Just a month to the day after the extraordinary general election many Tories, particularly those still loyal to the woman who caused their electoral disaster, continue to point to the overall 13.6m CON votes that were chalked up as though that had some great meaning.
This is real straw clutching and in no way excuses her disastrous decision to break her promise to call an election three years early and then to lose the CON majority.
Sure the Tory vote total was 2.3m up on what Cameron’s party achieved at GE2015 but, alas, it did not mitigate the June 8th failure. The reason of course, is that Labour’s vote total jumped by even more 3.5m.
For it is the relationship with LAB that continues to matter and how that impacts on seat totals.
Both LAB and CON vote totals were helped enormously by the overall increase in the number of votes cast and the 3.27m fall off in the UKIP vote to just 594k. In terms of seats that meant a change of one on 2015 to zero.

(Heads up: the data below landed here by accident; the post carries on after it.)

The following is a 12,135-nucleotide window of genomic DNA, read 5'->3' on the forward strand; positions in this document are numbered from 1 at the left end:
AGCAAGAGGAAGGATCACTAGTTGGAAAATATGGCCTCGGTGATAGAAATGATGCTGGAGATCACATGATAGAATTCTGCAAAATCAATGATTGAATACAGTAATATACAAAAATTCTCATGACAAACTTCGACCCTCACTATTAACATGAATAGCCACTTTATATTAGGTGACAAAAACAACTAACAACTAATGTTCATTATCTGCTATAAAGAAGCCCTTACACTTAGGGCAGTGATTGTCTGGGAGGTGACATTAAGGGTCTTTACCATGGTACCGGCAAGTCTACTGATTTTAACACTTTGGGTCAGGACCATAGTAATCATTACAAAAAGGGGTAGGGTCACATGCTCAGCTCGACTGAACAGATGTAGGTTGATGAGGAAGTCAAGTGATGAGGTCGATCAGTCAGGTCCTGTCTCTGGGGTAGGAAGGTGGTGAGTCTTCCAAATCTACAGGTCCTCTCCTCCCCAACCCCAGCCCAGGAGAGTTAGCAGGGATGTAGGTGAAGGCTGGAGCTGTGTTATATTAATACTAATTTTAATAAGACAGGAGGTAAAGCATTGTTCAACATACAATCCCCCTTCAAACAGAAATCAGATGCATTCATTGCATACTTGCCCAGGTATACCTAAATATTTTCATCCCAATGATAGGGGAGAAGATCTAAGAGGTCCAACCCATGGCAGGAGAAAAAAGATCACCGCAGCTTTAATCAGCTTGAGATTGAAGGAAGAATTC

A good way of looking at the historical relationship of the main two party vote it as set out in the chart above. This shows the percentage of the CON+LAB aggregate that the blue and and red teams have seen over the past quarter of a century of general elections.
On this measure the Tories were ahead of LAB but the gap has been declining since GE2010.